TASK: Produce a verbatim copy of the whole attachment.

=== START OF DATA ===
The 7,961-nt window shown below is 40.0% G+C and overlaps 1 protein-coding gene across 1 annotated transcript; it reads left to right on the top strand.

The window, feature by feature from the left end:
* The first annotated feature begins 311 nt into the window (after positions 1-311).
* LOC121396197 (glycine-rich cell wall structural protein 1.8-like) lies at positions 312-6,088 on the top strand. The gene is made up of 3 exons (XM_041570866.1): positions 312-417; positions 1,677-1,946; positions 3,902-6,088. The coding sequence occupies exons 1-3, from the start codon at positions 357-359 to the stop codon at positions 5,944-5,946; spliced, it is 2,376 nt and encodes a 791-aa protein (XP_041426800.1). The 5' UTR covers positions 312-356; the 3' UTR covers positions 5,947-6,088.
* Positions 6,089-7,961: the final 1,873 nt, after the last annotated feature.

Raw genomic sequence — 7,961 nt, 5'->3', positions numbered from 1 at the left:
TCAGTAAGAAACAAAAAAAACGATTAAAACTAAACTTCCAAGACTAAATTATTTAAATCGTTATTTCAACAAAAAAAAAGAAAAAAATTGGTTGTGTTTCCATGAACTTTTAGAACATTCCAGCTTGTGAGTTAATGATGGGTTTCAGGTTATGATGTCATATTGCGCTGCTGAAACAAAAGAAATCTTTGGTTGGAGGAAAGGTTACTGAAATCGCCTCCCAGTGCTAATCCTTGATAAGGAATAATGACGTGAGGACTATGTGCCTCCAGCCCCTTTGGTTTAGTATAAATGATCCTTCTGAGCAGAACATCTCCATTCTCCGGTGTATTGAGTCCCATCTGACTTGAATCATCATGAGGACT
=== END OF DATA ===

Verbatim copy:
The 7,961-nt window shown below is 40.0% G+C and overlaps 1 protein-coding gene across 1 annotated transcript; it reads left to right on the top strand.

The window, feature by feature from the left end:
* The first annotated feature begins 311 nt into the window (after positions 1-311).
* LOC121396197 (glycine-rich cell wall structural protein 1.8-like) lies at positions 312-6,088 on the top strand. The gene is made up of 3 exons (XM_041570866.1): positions 312-417; positions 1,677-1,946; positions 3,902-6,088. The coding sequence occupies exons 1-3, from the start codon at positions 357-359 to the stop codon at positions 5,944-5,946; spliced, it is 2,376 nt and encodes a 791-aa protein (XP_041426800.1). The 5' UTR covers positions 312-356; the 3' UTR covers positions 5,947-6,088.
* Positions 6,089-7,961: the final 1,873 nt, after the last annotated feature.

Raw genomic sequence — 7,961 nt, 5'->3', positions numbered from 1 at the left:
TCAGTAAGAAACAAAAAAAACGATTAAAACTAAACTTCCAAGACTAAATTATTTAAATCGTTATTTCAACAAAAAAAAAGAAAAAAATTGGTTGTGTTTCCATGAACTTTTAGAACATTCCAGCTTGTGAGTTAATGATGGGTTTCAGGTTATGATGTCATATTGCGCTGCTGAAACAAAAGAAATCTTTGGTTGGAGGAAAGGTTACTGAAATCGCCTCCCAGTGCTAATCCTTGATAAGGAATAATGACGTGAGGACTATGTGCCTCCAGCCCCTTTGGTTTAGTATAAATGATCCTTCTGAGCAGAACATCTCCATTCTCCGGTGTATTGAGTCCCATCTGACTTGAATCATCATGAGGACT